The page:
• Comment: The challenge for busy people may be the fear that if they emerge too much as a leader they may end up with too much work to do. We need pathways for people to emerge as leaders. What are the different entry points to engage people and tap into their capacity for sharing leadership without creating another burden?
  • Cultivate a network mindset among those engaged in leadership: 25%
    • Comments:
      • Giving leaders some staff capacity can make all the difference. Network participants need to agree on the requirements of leadership. One funder raised funds to hire part-time staff for each network member to enable them to coordinate working groups.
      • Leadership in networks can require people to play multiple roles at the same time (coordination, coaching, etc.). Clarity about the leadership role that is being taken on is critical.
  • Both: 58%

Participants were then asked to “chat” about other important considerations when supporting network leadership.
  • Sequencing: It's important to address a network mindset before building leadership capacity. Helpful to look at examples, talk about larger network interests, succession planning, experiment.
  • Action Learning: Support learning through first hand experience, learning networks, and collaboration about the importance of new connections across organizational silos.
  • Systems Architecture: Create an infrastructure based on a systems architecture so people understand nodes of activities. Restate the mission, how things get done, behavioral norms that reinforce how people operate in the context of a network.
  • Metrics: Talking about metrics of success that are not bound by organizations.
  • Control: Ask what is the worst thing that can happen if you give up control.

Three Key Strategies for network support were shared: Leadership Development and Training, Creating Spaces and Platforms, and Experiential Learning. In addition to these, participants also highlighted the importance of supporting (and following) alumni networks, and the difficulty in building relationships:
  • Supporting in-person convenings.
  • Supporting alumni networks:
    • : Fellowship/alumni work may provide a way to track network impact.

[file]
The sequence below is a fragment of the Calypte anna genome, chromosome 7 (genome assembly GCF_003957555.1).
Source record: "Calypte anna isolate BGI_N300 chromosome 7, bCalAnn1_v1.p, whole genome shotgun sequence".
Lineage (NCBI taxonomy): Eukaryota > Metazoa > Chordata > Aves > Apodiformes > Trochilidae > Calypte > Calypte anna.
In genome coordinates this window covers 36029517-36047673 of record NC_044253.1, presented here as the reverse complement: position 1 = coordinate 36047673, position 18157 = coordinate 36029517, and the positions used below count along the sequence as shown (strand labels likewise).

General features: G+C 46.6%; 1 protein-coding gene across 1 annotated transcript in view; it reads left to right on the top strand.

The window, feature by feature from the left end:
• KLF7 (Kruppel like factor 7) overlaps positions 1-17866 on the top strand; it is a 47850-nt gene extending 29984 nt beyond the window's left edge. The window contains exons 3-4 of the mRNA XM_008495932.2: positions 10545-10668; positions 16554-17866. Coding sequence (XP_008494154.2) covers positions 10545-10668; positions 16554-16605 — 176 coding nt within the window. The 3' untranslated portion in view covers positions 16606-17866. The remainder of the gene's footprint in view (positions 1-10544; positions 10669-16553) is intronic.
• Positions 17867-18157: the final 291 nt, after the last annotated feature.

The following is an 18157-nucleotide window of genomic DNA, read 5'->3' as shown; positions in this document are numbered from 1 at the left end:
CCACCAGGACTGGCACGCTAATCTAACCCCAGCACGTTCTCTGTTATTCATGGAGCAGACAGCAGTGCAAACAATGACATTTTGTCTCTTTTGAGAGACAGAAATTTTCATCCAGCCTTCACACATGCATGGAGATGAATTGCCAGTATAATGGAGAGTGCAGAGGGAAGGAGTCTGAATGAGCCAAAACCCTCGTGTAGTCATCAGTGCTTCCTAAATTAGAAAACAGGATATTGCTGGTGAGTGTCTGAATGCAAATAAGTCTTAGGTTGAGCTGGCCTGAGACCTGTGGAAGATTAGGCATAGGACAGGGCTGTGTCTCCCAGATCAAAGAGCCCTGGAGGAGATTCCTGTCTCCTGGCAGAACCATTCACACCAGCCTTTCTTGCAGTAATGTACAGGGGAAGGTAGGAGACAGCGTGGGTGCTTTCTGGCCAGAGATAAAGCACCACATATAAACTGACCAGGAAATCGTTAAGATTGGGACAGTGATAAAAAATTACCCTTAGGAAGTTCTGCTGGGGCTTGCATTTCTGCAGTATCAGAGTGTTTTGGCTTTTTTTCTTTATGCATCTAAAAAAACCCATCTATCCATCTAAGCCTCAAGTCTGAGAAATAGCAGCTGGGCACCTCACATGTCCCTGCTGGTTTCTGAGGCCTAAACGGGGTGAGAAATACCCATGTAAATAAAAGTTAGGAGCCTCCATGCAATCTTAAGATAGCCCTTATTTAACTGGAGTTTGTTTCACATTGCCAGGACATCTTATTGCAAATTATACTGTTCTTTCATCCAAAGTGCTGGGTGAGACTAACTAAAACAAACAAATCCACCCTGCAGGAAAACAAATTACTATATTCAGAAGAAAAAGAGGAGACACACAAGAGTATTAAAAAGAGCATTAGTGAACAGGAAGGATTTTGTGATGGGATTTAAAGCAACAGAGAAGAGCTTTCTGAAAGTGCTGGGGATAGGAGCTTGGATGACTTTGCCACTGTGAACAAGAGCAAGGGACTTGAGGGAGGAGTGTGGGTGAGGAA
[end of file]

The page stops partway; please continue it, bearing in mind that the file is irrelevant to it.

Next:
• Impacts may not be clear at the outset - hard to set specific measurable goals.
    • *Potential future webinar: The impact of alumni networks, and what works in building them.
  • Building relationships
    • It takes a LONG time to build [relationships] and is quite costly.
    • It remains difficult to build [relationship building] into performance reviews / metrics that value ''relationships.” Leaders/bosses often view this as '' just chatting.''
    • Examples of relationship building programs included:
      • Barr Foundation has a sabbatical program for nonprofit leaders in the Boston Area. A dozen leaders spend two weeks together in developing countries. Intensive relationship building opportunity and disruption from day-to-day life. Outcome is a stronger network, with the hope that these Boston leaders will collaborate more actively in the future.
      • Lawrence Community Works, pioneers in developing a networked approach to community development, are working to create a robust platform to enable trust, connection, and reciprocity in a largely immigrant community with significant population turn over.

Post-Webinar Reflections:
What are you taking away? Post your top of mind reflection after our conversation. Please include your name.

Stephanie McAuliffe 12/22/10
I am enjoying sharing the wealth with this group. Your experiences with networks, and then the rich papers, websites etc are so much food for thought. I am really looking forward to January 14, putting a few more names with faces, and getting to know your networks and their challenges better. I am hoping to have a few days in the mountains to poke around at the wealth of content over New Year's.